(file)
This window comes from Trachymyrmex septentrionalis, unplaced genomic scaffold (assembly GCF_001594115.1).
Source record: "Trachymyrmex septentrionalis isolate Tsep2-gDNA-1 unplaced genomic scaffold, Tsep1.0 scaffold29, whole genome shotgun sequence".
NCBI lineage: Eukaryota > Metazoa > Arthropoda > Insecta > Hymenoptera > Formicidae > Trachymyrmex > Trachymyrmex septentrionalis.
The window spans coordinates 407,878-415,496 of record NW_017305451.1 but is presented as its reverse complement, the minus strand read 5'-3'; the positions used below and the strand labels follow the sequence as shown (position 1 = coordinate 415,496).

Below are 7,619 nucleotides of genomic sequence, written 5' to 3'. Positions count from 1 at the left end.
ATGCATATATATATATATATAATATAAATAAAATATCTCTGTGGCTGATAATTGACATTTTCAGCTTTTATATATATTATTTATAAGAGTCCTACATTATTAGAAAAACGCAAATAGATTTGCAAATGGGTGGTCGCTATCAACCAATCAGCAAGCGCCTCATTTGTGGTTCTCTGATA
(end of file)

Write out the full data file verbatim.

This window comes from Trachymyrmex septentrionalis, unplaced genomic scaffold (assembly GCF_001594115.1).
Source record: "Trachymyrmex septentrionalis isolate Tsep2-gDNA-1 unplaced genomic scaffold, Tsep1.0 scaffold29, whole genome shotgun sequence".
NCBI lineage: Eukaryota > Metazoa > Arthropoda > Insecta > Hymenoptera > Formicidae > Trachymyrmex > Trachymyrmex septentrionalis.
The window spans coordinates 407,878-415,496 of record NW_017305451.1 but is presented as its reverse complement, the minus strand read 5'-3'; the positions used below and the strand labels follow the sequence as shown (position 1 = coordinate 415,496).

Below are 7,619 nucleotides of genomic sequence, written 5' to 3'. Positions count from 1 at the left end.
ATGCATATATATATATATATAATATAAATAAAATATCTCTGTGGCTGATAATTGACATTTTCAGCTTTTATATATATTATTTATAAGAGTCCTACATTATTAGAAAAACGCAAATAGATTTGCAAATGGGTGGTCGCTATCAACCAATCAGCAAGCGCCTCATTTGTGGTTCTCTGATA